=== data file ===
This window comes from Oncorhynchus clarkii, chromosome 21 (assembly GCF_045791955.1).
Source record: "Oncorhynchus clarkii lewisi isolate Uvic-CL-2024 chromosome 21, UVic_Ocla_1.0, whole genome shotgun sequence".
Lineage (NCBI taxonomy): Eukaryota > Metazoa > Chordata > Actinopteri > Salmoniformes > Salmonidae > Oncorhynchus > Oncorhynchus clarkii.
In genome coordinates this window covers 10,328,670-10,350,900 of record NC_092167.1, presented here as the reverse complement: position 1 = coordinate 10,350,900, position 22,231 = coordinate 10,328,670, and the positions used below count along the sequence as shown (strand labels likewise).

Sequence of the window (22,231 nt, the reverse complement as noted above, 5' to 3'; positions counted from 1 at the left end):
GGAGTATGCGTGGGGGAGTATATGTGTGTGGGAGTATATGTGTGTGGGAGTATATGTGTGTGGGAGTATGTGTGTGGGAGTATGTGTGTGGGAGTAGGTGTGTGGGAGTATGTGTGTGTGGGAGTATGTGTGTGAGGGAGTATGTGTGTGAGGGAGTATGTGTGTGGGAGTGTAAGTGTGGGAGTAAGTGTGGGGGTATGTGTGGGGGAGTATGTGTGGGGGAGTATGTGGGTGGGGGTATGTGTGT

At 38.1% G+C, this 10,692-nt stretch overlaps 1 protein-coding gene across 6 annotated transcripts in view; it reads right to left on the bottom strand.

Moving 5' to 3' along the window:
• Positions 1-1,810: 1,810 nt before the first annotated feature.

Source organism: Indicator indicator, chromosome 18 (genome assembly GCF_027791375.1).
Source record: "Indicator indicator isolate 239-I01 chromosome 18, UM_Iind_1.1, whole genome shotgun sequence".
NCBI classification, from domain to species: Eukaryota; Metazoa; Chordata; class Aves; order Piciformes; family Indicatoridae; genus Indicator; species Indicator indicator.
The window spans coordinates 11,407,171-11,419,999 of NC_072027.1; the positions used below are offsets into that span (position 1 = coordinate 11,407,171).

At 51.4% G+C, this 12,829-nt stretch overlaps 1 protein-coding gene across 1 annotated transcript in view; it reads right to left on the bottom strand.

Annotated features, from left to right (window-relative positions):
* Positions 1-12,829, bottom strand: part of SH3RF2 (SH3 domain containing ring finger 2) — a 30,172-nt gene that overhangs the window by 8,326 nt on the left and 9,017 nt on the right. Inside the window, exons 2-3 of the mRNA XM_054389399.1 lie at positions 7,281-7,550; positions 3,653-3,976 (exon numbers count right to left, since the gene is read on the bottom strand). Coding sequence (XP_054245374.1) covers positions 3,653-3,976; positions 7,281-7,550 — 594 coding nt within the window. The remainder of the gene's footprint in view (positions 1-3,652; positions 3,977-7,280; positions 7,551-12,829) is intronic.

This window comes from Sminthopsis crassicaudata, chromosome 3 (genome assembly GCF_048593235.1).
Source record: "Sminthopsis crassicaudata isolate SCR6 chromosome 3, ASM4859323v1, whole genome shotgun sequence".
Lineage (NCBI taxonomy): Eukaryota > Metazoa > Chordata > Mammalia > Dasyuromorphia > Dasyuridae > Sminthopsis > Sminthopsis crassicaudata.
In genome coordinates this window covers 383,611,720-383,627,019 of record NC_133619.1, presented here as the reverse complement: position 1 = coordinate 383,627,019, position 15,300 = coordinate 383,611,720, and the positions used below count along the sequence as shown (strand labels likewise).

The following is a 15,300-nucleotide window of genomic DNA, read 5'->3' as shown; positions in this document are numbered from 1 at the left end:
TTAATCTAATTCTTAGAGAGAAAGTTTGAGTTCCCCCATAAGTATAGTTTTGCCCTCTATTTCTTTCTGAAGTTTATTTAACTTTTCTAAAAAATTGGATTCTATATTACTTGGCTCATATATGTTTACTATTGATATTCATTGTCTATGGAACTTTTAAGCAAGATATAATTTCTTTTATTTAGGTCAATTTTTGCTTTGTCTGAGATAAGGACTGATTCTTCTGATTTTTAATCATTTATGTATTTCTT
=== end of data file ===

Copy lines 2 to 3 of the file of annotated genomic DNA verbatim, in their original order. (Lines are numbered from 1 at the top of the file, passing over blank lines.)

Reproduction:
Source record: "Oncorhynchus clarkii lewisi isolate Uvic-CL-2024 chromosome 21, UVic_Ocla_1.0, whole genome shotgun sequence".
Lineage (NCBI taxonomy): Eukaryota > Metazoa > Chordata > Actinopteri > Salmoniformes > Salmonidae > Oncorhynchus > Oncorhynchus clarkii.